You probably know my dog QT Pi Becker, a Jack Russell/Chihuahua mix shelter rescue and distemper survivor. He’s basically a canine amphetamine, always wired up and moving. But what you may not know is that when he’s moving, it’s not a normal gait. It’s more of a bunny hop, because he has what’s called luxating patellas, or knee caps that don’t stay in position.
This is almost always a condition present from birth, and it’s common in small breed dogs like Pomeranians, Chihuahuas, and Toy Poodles, although it can happen because of an injury.
The anatomy of a dog’s leg is very similar to ours. The patella is embedded in the tendon that connects the large, powerful muscles in the front of the thigh to the tibia (lower leg bone). Normally it moves easily up-and-down in what’s called the femoral or patellar groove. It is very important to normal, pain-free movement. When the groove is shallow, the patella can dislocate inside or outside of the groove, making it difficult for the dog to flex or extend the leg normally. In fact, it can lock the leg straight out in what can look like a dog doing a salute with a back leg.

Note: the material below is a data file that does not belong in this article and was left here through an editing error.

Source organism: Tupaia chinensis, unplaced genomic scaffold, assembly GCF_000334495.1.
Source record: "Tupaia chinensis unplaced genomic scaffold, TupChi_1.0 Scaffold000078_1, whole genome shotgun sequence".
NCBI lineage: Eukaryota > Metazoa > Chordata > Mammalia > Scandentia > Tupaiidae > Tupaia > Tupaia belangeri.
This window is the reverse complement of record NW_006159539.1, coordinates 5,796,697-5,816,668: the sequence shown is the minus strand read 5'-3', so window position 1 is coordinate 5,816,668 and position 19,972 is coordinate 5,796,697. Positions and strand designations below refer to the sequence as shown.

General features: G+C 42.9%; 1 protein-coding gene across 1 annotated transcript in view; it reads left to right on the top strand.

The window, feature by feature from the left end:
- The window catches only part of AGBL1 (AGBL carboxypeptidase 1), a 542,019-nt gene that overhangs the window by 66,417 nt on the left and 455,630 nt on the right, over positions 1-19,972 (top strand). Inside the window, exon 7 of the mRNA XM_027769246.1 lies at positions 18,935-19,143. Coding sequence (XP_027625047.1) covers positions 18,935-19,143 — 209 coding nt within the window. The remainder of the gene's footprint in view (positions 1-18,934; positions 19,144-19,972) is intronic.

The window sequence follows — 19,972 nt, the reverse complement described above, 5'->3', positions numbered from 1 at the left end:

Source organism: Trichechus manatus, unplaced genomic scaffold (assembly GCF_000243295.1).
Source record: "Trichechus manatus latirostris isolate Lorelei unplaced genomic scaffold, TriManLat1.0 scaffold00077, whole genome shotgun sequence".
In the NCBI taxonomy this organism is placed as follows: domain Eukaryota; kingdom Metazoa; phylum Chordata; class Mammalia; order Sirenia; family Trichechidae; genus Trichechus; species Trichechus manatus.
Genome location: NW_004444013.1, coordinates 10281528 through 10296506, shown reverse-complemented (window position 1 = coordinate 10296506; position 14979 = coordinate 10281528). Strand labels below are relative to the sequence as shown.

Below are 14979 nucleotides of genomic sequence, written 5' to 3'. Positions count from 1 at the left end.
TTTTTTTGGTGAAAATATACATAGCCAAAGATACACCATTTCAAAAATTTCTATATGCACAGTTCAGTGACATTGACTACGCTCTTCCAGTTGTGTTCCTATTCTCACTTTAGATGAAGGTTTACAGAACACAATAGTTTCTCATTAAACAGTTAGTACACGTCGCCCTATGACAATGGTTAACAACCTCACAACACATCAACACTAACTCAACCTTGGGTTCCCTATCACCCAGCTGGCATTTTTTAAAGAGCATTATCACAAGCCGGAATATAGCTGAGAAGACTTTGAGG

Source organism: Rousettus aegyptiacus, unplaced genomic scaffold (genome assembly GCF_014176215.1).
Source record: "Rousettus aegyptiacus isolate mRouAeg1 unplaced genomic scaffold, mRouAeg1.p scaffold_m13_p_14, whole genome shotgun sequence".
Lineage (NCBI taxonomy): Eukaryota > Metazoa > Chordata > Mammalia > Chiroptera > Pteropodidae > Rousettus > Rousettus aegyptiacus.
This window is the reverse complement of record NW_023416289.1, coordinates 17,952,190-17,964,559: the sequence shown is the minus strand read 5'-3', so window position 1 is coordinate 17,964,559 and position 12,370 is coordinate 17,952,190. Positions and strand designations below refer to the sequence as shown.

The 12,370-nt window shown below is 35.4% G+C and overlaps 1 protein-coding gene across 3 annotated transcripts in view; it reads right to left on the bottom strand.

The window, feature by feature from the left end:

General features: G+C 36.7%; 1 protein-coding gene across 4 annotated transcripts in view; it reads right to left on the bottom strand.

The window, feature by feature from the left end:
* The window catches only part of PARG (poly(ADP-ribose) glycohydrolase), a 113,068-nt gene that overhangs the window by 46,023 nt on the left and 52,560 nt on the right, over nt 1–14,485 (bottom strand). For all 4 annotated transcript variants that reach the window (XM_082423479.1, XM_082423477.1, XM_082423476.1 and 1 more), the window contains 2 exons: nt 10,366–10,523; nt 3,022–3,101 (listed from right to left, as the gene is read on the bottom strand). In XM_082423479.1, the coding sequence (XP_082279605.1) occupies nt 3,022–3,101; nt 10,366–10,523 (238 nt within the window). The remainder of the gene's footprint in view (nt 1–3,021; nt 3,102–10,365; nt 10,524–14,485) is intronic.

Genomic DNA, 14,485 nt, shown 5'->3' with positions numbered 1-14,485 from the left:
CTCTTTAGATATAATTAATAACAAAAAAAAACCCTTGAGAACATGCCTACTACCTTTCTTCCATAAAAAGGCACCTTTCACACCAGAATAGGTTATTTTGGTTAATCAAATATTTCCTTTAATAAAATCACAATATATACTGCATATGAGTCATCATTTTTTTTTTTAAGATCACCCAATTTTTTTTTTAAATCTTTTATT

Does this condition need fixing? It all depends on the severity on the individual dog. Patellar luxation is graded I-IV, with Grade I being a kneecap that occasionally pops out, Grade II a kneecap that pops out of position easily but returns to its normal position. Grade III is a kneecap that is normally out of position but can be pushed back into normal position (that’s what QT Pi has).
Grade IV is a kneecap permanently out of position that can’t be pushed back into position. Grades I and II typically aren’t surgically treated, whereas Grades III and IV need surgery to prevent lameness and deformation of the back leg bones.
Surgery involves deepening the groove at the minimum, and may involve correcting angles of the bones that are forcing the patella out of the groove.
So the next time you see your dog doing a bunny hop, don’t say, “How cute!” Call the vet!